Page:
Thursday, December 28, 2017

Movie Review: The Greatest Showman

This circus musical has some catchy songs and surprising moments of entertainment even as it fails to examine its subject matter and puts an optimistic sheen to the story of success it tells. The film begins with a quick dance number and a little singing as P.T. Barnum (Hugh Jackman) reflects on his impoverished childhood. As the son of a poor tailor, he catches the eye of a wealthy patron's daughter. His father dies and leaves him to survive on the streets and make enough money to finally propose to Charity (Michelle Williams) despite the misgivings of her father. Barnum promises Charity that they will be wealthy even as she insists that she has all they need with their two daughters. When Barnum is laid off, he decides to take out a loan to buy a museum and make a success out of it but at first, the patrons are not showing up. His daughter recommends that he bring life into the dusty museum and this sparks an idea.

In a montage, Barnum recruits unique individuals advertising them as curiosities, which starts to attract more crowds. One of the more interesting characters and better performances was of Lettie Lutz (Keala Settle) as the bearded lady, but the movie does not have enough room to share the screen with anyone for long with Barnum at the center of the story. Of the few other characters that can steal the spotlight, Phillip Carlyle (Zac Efron), a disgraced playwright, is recruited by Barnum to help him appeal to the wealthier customers in one of the better dance numbers. Carlyle is entranced by the acrobat Anne Wheeler (Zendaya) but their interracial relationship is frowned upon by the backward high-class Americans, including his parents. Barnum's star steadily rises and he gains the fame he so desperately seeks even receiving an invitation from the Queen of England. 

At Buckingham Palace, Barnum meets Jenny Lind (Rebecca Ferguson), an extraordinary opera singer. He decides to turn his back on the individuals who helped propel him to fame and promote Lind, especially after she impresses a crowd in New York. He abandons the members of his circus and to take Jenny Lind on a tour. Even this glossed over version can't avoid scandal as rumors swirl around Barnum and Lind hinting at indiscretion. When Barnum tries to leave the tour to return to her family, Lind kisses him in front of a crowd. Angry citizens in New York decides to charge into the circus and set it afire. Barnum returns too late and loses all his investment as Lind cancels her tour. Charity learns the news and decides to return to her family home as her father predicted long ago.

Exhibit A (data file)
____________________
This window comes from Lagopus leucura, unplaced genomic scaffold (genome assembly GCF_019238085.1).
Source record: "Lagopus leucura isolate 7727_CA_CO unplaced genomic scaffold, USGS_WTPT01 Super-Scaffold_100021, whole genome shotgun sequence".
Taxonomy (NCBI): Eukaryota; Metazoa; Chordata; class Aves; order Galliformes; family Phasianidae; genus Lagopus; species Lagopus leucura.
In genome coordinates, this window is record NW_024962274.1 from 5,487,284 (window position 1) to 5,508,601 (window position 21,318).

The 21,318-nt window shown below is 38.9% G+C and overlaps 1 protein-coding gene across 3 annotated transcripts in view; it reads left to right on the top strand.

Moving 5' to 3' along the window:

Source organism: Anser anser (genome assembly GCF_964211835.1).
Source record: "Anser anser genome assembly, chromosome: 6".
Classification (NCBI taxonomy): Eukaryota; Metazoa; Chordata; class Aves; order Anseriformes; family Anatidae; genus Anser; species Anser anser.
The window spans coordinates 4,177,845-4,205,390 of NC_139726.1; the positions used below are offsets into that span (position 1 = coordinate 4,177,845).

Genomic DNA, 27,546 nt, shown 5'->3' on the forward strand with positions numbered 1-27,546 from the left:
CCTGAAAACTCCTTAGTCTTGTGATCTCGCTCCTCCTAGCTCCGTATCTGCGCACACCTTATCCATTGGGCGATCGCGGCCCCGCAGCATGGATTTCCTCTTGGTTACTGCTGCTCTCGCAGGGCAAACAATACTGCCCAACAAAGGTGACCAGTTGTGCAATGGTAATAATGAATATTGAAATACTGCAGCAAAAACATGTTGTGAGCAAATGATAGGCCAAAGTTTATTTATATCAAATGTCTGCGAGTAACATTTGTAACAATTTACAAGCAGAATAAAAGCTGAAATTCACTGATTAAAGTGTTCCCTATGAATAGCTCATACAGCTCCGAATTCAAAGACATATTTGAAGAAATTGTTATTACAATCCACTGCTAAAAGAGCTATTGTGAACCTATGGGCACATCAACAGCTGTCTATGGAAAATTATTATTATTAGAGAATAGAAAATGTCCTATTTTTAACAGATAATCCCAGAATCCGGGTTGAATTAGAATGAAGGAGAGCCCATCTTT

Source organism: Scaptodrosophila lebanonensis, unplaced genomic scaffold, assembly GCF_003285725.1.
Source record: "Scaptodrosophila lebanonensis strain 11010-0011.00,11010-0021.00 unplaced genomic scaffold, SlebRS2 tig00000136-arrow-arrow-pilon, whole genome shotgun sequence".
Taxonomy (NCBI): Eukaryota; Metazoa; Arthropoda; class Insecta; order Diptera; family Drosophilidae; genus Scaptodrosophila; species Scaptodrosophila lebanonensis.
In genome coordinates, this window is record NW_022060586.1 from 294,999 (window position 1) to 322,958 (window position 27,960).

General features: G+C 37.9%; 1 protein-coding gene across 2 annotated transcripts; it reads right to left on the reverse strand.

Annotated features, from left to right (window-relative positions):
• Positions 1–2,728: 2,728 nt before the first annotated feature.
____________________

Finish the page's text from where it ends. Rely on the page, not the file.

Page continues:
Barnum sulks at the bar but he is not the only one to have his life ruined when the circus burned down. The members of the crew rally around Barnum and he tries to dig up what he can from the circus. Carlyle proposes that he fund Barnum's next venture as he was smart enough to put away the money he was paid. Barnum has the idea of putting the circus in the iconic tent and achieves success with a final show before deciding to return to his family passing the baton to Carlyle. The film has a cheesy ending and I can't help wanting to see a more realistic version of Barnum's life, maybe on television, even as I liked all the music and some of the bombastic dancing performances.

The Greatest Showman has some things to say about success and how humans, especially driven white men, can never have enough and that certain circles will never be impressed no matter the success if an individual came from the wrong place. Jackman brings his best to a movie that can't really live up to his performance and I prefer his earlier acting this year as the iconic superhero. Efron has immense talent while Zendaya has a bright future attached to another superhero project and should have a ton of roles coming her way. Ferguson and Williams were also great in supporting female roles but Keala Settle really stuck for me as the most entertaining supporting character. However, Barnum's story doesn't share much room for minor characters. The film is enjoyable as a silly musical but nothing that will stick around beyond a little melody. 

No comments:

Post a Comment